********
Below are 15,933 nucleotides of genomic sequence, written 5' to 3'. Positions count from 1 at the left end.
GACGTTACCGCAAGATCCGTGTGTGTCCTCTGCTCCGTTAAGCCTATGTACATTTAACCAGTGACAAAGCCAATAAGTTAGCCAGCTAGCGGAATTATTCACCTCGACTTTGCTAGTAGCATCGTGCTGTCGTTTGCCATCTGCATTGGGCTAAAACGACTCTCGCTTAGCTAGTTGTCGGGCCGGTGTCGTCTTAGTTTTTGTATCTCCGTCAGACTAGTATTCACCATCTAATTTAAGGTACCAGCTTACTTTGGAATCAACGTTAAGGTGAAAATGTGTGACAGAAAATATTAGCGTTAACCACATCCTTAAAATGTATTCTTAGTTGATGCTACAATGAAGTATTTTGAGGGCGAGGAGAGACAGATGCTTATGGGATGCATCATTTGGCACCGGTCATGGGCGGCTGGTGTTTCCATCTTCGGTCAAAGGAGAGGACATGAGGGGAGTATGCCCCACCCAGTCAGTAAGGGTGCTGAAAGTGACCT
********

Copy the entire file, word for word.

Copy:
Below are 15,933 nucleotides of genomic sequence, written 5' to 3'. Positions count from 1 at the left end.
GACGTTACCGCAAGATCCGTGTGTGTCCTCTGCTCCGTTAAGCCTATGTACATTTAACCAGTGACAAAGCCAATAAGTTAGCCAGCTAGCGGAATTATTCACCTCGACTTTGCTAGTAGCATCGTGCTGTCGTTTGCCATCTGCATTGGGCTAAAACGACTCTCGCTTAGCTAGTTGTCGGGCCGGTGTCGTCTTAGTTTTTGTATCTCCGTCAGACTAGTATTCACCATCTAATTTAAGGTACCAGCTTACTTTGGAATCAACGTTAAGGTGAAAATGTGTGACAGAAAATATTAGCGTTAACCACATCCTTAAAATGTATTCTTAGTTGATGCTACAATGAAGTATTTTGAGGGCGAGGAGAGACAGATGCTTATGGGATGCATCATTTGGCACCGGTCATGGGCGGCTGGTGTTTCCATCTTCGGTCAAAGGAGAGGACATGAGGGGAGTATGCCCCACCCAGTCAGTAAGGGTGCTGAAAGTGACCT